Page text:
Implement desegregation measures regionally and locallyHU, NL, UK
Ensure that eviction are in full compliance with EU law and international human rights obligationsIT
Fight begging involving children, through the enforcement of legislationAT
Promote the cooperation between Member States in situations with cross-border dimensionAT


2. Achievements and challenges

The achievements most often mentioned by NRCPs were: improving the conditions of Roma women and children47; combating antigypsyism by breaking stereotypes or promoting Roma culture and history 48 ; and involving all relevant actors (public authorities, civil society and Roma communities) in efforts to promote anti-discrimination49 .

47 BG, EE, ES, HU, HR, PT, SK

48 ES, FR, HU, LV

49 IT, ES, SI

Several NRCPs referred to challenges of improving access to legal protection and rights awareness50, as well as difficulties in fighting against stereotypes51 and improving the situation of Roma women and children.52 The mere fact that several Member States53 – including some with large Roma communities and several with very high rates of perceived discrimination among Roma – did not report any antidiscrimination measures underlines the gravity of challenges in this area.

50 AT, CZ, LT, PT

51 EE, ES, HR, LV

52 BG, ES, SK

53 CY, FR, EL, PL, RO

3. Policy learning


Promising approaches:
AT: As a result of an online consultation on the NRIS, efforts to address antigypsyism intensified. Fighting antigypsyism became a priority under the revised strategy and the focus of a dedicated event of the Austrian EU presidency
٠ DE: An independent expert commission on antigypsyism has been set up to provide the government with concrete recommendations regarding the history of Sinti and Roma in Germany, their persecution and discrimination, as well as recommendations for addressing antigypsism today.
٠ Recognition of the Roma Holocaust and setting up of a committee against racism with Roma participation (SK); monuments, exhibitions and online platform to commemorate Roma victims of the Holocaust (NL); annual commemoration of Roma Holocaust Remembrance Day in Auschwitz-Birkenau Concentration Camp (PL); Roma History and Art Museum and compensation to victims of forced labour (LV)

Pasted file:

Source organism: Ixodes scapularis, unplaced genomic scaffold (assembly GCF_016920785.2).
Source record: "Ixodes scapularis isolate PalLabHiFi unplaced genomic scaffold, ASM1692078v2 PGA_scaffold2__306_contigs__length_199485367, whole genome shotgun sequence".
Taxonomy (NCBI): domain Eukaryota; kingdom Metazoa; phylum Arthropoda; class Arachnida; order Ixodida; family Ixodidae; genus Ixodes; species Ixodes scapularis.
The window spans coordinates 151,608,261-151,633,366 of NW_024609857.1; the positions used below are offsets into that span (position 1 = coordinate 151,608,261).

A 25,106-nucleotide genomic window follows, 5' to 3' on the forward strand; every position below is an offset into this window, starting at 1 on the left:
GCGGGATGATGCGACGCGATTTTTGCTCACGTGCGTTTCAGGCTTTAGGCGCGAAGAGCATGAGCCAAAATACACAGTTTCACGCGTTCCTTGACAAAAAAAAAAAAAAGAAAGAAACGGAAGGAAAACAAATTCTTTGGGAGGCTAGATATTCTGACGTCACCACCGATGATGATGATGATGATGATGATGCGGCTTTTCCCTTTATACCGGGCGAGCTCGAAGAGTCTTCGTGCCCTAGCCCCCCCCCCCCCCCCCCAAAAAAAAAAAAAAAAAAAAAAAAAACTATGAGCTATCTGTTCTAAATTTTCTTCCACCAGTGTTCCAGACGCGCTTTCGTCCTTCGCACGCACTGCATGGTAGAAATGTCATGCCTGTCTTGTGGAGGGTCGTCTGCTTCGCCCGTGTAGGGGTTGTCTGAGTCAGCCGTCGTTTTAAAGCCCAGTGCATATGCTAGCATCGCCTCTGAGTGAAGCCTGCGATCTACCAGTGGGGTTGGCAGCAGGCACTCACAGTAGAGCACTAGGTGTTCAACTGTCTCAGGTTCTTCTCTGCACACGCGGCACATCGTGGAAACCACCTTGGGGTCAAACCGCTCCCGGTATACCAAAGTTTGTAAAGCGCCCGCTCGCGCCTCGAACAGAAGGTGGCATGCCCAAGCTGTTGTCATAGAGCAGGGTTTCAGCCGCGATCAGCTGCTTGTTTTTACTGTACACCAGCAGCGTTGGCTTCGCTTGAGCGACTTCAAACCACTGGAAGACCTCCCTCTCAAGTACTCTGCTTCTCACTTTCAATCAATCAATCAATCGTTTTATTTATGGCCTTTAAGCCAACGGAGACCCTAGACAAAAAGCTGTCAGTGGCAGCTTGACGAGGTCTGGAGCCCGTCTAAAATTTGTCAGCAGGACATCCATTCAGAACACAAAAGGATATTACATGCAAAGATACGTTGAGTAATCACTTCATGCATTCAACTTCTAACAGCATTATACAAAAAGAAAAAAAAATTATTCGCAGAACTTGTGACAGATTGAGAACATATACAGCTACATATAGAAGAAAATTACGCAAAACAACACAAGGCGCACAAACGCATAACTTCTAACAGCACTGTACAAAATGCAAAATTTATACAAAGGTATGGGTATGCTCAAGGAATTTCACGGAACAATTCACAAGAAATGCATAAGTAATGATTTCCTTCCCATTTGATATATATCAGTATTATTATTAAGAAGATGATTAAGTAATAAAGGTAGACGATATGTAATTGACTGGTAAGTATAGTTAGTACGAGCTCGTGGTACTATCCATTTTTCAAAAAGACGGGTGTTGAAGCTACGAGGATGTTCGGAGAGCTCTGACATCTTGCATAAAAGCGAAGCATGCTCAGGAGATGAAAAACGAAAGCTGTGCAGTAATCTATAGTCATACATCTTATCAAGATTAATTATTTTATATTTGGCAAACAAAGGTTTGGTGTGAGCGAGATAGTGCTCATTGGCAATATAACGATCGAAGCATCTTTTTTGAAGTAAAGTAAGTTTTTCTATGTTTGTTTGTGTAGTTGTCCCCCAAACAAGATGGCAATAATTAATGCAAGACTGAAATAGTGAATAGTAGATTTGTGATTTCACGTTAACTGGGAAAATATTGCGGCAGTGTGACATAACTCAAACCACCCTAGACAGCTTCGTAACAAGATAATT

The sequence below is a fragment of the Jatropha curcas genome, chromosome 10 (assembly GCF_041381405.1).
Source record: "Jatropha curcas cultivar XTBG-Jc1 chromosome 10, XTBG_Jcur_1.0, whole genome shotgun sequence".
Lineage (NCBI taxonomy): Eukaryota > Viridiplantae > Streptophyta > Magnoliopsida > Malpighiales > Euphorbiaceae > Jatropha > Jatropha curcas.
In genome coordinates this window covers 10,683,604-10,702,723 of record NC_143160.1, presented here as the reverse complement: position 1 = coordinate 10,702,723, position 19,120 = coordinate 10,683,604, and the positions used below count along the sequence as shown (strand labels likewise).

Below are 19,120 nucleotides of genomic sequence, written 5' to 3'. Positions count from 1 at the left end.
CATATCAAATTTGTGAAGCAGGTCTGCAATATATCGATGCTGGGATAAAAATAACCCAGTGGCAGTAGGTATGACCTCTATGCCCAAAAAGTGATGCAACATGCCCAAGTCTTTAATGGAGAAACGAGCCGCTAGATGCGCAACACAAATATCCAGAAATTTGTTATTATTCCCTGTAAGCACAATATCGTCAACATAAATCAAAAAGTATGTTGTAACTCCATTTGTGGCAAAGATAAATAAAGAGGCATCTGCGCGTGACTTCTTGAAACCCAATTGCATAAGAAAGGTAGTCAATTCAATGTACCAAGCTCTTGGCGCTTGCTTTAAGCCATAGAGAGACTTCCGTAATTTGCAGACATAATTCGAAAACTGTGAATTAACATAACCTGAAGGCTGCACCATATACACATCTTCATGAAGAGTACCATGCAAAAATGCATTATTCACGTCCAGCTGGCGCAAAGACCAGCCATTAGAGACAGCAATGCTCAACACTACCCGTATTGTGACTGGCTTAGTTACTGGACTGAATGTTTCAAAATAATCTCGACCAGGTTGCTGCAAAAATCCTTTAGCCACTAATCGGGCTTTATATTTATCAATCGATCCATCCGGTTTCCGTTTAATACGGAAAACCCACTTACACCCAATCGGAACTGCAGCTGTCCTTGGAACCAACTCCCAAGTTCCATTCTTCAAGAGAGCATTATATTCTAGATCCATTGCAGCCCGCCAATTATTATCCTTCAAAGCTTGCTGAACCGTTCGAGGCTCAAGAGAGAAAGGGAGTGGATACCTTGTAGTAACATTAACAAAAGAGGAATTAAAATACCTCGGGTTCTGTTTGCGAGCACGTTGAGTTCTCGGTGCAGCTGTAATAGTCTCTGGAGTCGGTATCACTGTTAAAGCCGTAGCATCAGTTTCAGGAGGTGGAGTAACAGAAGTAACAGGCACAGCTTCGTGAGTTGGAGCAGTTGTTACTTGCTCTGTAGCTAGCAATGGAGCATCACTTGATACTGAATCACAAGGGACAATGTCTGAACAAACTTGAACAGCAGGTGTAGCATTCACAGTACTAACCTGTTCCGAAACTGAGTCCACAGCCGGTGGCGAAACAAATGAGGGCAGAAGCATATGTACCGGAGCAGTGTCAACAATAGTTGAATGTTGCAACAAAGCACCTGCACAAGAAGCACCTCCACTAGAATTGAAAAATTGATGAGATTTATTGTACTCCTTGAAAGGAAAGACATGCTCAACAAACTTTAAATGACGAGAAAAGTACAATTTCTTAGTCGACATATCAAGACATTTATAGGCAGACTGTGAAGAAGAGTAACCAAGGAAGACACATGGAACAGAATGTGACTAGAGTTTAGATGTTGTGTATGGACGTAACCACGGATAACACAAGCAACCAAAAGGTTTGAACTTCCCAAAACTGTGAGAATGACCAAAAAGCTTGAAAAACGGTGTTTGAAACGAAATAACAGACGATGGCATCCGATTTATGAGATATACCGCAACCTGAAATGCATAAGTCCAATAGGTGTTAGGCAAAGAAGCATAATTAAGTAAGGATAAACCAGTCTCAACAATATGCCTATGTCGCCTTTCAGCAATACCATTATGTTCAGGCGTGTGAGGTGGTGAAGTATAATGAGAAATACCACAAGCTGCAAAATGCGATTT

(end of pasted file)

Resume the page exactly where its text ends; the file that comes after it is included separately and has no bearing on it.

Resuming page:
Document data: 06.09.2019 Link [with annexes not quoted here]: https://ec.europa.eu/info/publications/report-implementation-national-roma-integration-strategies-2019_en

HCNM statement to the 1229th Meeting of the OSCE Permanent Council (excerpt), 2019

During my first visit to Latvia in my current capacity, which took place in March, I engaged with a broad range of interlocutors both in Riga as well as in Daugavpils; an area with a sizeable concentration of minorities in the south-east of the country.

On the matter of citizenship, I took note of a decrease in the number of non-citizens from 29 per cent in 1995 to 10.7 per cent in 2019. In this context, I was encouraged by the President’s initiative to grant automatic citizenship to the newly-born children of non-citizens and welcome the recent adoption of the relevant draft law the Saeima in the first reading. While I recognize that this measure alone will not solve the issue of non-citizenship, I view it as a positive step towards the resolution of this long-standing matter, and as having a symbolic value for minorities. I encouraged the authorities take additional steps to further facilitate and incentivize naturalization, especially for the younger generations, which would be beneficial in the long term.

With regard to the education reforms launched in 2018 and their implications for national minorities, I recognize the intended objectives behind the reorganization and optimization of the school system. At the same time, I reiterated my position that the reform constitutes a departure from a previously well-functioning model of bilingual education, which was based on the advice of my institution. Going forward, it is crucial to proceed with the implementation of the reform in a way that is inclusive and which takes into consideration the concerns of national minorities who will be affected by it. In this regard, I encouraged effective communication and dialogue with minority communities to reduce the risk of misunderstandings and rumours. I also urged the authorities to avoid giving any impression that the reform is unduly penalizing or disproportionately impacting national minorities.

As to the language policy, I highlighted the importance of a pragmatic approach by pursuing a balance between promoting the State language and safeguarding minorities’ languages through positive means and incentives, rather than punitive measures, as the latter may undermine any efforts to increase the use of the State language as a tool for integration. In Latvia, I also looked into other matters related to the integration of society, such as inclusive public spaces and symbols.

Document data: 23.05.2019, Link: https://www.osce.org/permanent-council/420572?download=true

Riga, March 16, 2019 – a march honouring Waffen SS Latvian Legion veterans

A general view of the gathering participants
Leader of the co-ruling National Alliance party, Mr Raivis Dzintars, MP
Another participant of the march
Mr Aleksandrs Kiršteins, MP (National Alliance)
Another participant of the march
Co-operation of Waffen SS symphathizers from various countries
Specific political demands
Dr Guntis Kalme, a mainstream Lutheran priest, a professor of the Luther Academy
Mr Jānis Dombrava, MP (National Alliance)